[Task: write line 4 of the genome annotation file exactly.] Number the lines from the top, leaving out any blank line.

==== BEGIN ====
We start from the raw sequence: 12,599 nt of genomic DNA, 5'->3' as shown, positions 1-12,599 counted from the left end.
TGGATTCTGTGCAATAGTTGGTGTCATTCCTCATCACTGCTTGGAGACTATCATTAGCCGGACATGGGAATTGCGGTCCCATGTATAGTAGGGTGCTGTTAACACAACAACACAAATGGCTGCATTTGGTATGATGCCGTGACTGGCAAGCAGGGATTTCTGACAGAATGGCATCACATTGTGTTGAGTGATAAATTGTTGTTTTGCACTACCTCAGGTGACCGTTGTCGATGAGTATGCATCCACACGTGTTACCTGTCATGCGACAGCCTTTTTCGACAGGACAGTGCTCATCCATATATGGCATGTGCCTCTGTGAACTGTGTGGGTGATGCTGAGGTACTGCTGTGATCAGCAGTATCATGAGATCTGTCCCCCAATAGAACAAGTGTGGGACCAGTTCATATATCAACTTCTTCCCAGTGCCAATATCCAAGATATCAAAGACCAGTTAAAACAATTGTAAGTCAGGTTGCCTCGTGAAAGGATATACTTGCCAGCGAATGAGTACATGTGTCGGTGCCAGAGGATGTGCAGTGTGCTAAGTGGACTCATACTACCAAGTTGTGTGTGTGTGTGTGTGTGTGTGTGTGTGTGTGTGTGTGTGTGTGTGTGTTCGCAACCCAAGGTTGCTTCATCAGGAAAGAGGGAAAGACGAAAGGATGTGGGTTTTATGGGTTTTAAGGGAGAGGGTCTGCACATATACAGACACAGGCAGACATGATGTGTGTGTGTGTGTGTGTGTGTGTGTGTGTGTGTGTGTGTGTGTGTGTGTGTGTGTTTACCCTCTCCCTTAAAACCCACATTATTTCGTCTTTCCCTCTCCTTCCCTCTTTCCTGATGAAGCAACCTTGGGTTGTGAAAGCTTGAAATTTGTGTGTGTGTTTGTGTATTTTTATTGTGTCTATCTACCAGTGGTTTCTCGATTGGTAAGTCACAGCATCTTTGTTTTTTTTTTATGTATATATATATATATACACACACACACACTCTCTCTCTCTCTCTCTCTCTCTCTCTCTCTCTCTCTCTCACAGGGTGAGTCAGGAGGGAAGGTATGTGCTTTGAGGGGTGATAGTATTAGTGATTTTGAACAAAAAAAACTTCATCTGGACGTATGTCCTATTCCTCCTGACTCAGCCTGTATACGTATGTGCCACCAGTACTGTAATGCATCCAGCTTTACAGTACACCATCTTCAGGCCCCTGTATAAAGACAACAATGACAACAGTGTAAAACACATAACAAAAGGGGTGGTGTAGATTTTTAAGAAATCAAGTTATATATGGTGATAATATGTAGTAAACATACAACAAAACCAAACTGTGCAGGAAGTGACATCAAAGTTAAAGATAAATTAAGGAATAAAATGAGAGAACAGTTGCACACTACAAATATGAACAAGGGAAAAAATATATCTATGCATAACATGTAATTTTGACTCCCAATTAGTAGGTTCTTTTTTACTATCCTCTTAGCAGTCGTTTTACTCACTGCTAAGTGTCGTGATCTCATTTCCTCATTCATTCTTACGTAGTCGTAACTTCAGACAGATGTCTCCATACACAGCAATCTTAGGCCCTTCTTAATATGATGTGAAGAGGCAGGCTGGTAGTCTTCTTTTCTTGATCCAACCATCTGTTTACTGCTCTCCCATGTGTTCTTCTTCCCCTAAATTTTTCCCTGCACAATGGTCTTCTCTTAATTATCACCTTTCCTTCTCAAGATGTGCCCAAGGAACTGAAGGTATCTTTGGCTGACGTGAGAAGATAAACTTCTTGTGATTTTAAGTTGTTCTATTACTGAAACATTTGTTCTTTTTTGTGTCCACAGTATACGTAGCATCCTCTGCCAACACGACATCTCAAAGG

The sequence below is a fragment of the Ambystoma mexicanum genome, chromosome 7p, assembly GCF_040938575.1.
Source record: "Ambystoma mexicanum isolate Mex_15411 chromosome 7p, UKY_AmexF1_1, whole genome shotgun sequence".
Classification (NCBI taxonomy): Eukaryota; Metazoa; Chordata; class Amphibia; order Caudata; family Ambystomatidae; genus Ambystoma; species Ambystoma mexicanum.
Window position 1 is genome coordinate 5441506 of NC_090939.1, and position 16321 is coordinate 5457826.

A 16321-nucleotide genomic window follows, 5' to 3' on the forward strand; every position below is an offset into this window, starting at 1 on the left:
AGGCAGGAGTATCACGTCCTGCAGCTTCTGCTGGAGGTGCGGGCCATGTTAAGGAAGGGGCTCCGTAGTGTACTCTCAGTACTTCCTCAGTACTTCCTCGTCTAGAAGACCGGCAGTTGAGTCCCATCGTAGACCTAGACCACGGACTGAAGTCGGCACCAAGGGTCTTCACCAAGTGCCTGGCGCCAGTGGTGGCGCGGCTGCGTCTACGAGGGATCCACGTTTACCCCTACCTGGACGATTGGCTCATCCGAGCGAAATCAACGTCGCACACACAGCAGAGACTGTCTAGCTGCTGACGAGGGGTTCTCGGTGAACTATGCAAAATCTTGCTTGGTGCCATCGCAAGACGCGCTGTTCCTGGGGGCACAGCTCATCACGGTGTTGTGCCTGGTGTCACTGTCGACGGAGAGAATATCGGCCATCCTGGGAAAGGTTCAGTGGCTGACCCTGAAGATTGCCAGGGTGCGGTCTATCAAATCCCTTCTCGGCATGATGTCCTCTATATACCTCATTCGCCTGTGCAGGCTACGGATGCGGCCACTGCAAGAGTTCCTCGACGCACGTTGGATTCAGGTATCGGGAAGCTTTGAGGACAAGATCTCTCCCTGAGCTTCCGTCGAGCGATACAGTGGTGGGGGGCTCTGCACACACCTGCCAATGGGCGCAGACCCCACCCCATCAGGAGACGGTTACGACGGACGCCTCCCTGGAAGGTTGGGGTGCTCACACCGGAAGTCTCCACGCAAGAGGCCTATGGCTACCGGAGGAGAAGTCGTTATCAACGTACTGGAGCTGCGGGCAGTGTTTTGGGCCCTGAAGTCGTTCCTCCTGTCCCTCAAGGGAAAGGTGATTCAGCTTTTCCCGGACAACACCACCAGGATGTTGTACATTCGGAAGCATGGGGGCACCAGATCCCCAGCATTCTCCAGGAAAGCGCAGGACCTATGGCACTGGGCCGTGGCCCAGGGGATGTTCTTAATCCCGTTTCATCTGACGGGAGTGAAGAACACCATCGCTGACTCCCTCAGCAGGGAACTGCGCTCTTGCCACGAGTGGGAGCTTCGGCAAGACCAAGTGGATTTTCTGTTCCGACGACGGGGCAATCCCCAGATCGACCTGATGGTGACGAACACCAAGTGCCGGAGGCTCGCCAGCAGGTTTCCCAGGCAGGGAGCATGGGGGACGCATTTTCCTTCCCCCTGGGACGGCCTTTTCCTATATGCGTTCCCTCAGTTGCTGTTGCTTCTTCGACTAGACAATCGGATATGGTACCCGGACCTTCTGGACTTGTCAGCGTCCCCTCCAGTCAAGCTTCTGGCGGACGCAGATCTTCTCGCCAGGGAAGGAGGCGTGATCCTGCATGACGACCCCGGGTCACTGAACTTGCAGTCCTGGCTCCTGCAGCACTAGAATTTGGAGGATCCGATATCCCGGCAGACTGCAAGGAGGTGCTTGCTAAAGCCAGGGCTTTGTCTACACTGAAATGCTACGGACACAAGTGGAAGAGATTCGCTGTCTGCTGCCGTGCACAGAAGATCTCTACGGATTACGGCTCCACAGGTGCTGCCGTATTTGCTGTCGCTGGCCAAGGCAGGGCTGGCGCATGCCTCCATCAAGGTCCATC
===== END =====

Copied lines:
Source record: "Ambystoma mexicanum isolate Mex_15411 chromosome 7p, UKY_AmexF1_1, whole genome shotgun sequence".